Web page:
“All schools should employ a dedicated school wellbeing leader, who will oversee school wellbeing policies, coordinate with other service providers and assist teachers and students to access support.”

Having seen the challenges first hand when schools do not have a designated wellbeing leader, batyr fully supports this recommendation. These challenges are highlighted particularly in the context of implementation of mental health and wellbeing initiatives; without a key leader driving them, it can cause delayed decision-making, compromises in positive outcomes for students, disjointed communication and a siloing of service providers. It can also cause a loss of priority and focus on wellbeing policies and initiatives in a school. It is worth noting that if staff are assigned to wellbeing within schools, they often have many other competing responsibilities. Having a wellbeing leader solely responsible for the above would mitigate these challenges.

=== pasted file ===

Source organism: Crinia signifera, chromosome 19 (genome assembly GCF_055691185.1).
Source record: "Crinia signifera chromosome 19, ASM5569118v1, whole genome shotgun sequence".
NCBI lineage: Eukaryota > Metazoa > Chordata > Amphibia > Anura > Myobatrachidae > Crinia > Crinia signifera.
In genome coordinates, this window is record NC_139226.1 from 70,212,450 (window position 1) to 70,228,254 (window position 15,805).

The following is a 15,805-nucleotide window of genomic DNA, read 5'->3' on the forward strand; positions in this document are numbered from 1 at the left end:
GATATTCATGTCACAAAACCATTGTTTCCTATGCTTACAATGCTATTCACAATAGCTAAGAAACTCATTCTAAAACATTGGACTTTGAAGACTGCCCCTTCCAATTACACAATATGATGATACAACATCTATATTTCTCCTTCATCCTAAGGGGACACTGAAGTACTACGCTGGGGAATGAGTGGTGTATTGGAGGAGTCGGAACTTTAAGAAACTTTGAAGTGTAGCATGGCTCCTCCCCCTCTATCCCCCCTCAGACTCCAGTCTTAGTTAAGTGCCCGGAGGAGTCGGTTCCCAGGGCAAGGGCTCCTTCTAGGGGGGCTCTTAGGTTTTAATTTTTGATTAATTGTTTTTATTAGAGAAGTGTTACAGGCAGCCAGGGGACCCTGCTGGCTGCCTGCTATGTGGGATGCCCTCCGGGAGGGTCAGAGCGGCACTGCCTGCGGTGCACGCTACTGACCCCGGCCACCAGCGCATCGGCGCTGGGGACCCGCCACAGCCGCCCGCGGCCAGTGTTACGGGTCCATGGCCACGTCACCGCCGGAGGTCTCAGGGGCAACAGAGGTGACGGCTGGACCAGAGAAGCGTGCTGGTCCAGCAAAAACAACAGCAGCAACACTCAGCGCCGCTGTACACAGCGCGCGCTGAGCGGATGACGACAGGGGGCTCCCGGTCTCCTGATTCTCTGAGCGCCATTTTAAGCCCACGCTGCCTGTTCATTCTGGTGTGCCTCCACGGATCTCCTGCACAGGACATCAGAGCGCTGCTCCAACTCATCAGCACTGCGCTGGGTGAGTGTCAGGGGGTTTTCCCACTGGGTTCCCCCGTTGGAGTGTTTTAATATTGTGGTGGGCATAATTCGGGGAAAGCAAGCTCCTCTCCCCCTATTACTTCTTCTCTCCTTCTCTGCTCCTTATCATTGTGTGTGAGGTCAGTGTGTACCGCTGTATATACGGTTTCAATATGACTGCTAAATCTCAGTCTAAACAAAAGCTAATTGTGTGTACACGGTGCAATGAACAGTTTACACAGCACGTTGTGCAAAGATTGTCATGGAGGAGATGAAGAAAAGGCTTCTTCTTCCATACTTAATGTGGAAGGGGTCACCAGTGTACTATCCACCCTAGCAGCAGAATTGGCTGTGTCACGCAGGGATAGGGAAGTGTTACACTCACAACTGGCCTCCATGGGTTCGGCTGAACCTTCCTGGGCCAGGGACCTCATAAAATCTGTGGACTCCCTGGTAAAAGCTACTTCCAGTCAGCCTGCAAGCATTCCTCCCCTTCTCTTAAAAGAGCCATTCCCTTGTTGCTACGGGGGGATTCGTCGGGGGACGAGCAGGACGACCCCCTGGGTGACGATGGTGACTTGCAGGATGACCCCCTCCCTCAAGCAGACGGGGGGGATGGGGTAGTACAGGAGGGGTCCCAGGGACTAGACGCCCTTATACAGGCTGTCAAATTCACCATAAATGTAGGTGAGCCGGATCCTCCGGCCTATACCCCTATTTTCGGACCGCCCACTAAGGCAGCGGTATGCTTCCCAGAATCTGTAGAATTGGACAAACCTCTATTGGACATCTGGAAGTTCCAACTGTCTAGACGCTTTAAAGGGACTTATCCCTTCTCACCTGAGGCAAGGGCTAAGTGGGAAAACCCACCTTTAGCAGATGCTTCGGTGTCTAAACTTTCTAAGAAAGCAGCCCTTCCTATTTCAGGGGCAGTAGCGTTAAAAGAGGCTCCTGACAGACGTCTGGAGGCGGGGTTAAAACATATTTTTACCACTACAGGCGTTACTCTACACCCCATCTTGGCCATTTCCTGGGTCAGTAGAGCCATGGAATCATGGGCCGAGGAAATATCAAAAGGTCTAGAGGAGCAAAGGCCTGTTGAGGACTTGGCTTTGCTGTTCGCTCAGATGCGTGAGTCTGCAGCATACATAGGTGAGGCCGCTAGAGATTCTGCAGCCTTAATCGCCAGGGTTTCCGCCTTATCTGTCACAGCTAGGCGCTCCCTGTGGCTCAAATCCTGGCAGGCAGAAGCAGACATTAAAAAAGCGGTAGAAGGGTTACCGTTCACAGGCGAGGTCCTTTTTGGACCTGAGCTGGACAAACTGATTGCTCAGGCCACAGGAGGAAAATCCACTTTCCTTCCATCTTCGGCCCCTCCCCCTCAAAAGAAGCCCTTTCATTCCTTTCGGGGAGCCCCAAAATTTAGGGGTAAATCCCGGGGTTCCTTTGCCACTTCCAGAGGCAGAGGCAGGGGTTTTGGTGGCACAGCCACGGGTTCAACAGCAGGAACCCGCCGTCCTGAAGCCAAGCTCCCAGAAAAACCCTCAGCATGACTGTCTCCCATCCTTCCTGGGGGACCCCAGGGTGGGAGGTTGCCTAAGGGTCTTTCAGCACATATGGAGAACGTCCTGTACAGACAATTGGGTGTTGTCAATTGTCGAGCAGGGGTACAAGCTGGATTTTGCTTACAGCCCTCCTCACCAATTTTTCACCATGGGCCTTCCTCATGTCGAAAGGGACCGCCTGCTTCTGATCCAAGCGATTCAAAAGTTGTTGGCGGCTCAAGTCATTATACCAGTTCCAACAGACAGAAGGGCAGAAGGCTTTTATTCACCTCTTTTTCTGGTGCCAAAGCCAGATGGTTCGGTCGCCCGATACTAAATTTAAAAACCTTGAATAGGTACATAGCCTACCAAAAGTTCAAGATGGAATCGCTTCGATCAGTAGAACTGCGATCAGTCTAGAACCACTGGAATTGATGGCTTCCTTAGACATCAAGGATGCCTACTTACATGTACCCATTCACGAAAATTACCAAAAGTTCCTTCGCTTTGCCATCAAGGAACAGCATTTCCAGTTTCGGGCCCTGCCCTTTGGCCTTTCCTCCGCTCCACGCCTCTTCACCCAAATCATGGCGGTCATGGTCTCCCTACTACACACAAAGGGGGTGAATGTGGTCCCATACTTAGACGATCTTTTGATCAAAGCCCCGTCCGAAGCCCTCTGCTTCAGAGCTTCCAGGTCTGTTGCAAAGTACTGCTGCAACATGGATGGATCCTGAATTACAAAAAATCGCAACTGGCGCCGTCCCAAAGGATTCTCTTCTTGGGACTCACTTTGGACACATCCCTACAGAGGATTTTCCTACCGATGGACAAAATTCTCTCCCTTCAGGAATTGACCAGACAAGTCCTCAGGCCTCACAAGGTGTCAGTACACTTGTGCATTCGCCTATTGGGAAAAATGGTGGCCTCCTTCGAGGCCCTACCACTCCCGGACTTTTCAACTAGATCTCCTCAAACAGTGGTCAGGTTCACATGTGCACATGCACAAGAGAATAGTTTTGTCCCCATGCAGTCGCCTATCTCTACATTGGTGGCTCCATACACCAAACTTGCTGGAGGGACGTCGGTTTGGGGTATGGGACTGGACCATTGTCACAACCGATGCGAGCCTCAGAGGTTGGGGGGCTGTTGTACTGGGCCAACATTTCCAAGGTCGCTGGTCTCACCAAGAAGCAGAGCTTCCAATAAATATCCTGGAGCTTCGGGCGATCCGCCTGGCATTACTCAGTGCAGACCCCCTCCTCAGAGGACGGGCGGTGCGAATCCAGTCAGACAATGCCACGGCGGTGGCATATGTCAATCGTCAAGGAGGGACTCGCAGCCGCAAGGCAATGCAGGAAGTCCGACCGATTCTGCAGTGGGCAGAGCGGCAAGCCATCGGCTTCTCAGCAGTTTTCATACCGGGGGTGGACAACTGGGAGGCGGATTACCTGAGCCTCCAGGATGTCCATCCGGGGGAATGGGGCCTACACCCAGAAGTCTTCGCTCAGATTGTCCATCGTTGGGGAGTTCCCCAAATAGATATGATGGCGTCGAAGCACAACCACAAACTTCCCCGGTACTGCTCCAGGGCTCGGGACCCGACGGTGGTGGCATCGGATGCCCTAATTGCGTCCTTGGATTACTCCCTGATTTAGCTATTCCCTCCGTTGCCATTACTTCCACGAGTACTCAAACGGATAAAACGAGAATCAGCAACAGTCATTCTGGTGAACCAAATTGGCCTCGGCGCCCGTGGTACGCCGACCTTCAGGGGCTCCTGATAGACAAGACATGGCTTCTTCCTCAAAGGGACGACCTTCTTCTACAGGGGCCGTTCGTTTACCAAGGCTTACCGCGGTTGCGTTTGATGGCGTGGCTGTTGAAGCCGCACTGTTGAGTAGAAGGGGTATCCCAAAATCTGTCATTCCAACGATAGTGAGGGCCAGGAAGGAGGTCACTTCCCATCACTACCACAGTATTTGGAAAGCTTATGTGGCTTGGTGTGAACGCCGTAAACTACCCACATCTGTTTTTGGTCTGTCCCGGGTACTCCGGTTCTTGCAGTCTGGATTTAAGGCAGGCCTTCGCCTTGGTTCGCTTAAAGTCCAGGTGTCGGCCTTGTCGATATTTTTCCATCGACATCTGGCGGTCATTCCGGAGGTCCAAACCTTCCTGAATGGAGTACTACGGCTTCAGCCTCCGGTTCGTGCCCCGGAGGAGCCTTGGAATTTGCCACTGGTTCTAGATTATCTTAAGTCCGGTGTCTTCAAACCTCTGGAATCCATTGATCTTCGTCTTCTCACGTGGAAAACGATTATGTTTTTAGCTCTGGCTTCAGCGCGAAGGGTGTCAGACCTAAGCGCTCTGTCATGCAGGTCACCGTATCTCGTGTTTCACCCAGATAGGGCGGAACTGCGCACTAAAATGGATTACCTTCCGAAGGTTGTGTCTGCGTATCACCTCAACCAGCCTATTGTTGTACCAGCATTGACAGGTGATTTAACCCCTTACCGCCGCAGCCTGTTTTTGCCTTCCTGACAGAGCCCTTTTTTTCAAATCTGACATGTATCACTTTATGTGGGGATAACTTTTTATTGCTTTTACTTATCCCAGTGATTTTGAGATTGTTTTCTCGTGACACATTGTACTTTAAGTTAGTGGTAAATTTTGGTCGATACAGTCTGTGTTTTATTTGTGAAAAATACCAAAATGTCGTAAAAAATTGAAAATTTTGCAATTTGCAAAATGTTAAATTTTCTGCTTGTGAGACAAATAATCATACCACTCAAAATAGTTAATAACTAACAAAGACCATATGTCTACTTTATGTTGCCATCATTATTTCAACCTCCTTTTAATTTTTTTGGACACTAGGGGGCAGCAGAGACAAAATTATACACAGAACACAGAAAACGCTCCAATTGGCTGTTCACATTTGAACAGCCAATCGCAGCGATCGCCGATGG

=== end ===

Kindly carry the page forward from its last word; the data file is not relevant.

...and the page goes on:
Take the batyr chapter program as an example; a student-led initiative, designed to equip a group of student leaders to become mental health advocates in their school community. We are working with a school in regional NSW, who are passionate about mental health and who have a dedicated, enthusiastic group of students ready to run with it. However, due to competing demands on the teacher facilitating the program, there have been several delays in commencing the student chapters and extra pressure added to that teacher’s workload. Should the school have a designated wellbeing teacher with targeted mental health responsibilities, it could be argued that the chapters would be underway with good momentum behind them, enabling all students in the school to be benefitting from positive conversations and a change in the culture around mental health.  It also could alleviate the pressure on the teacher and help spread the responsibility.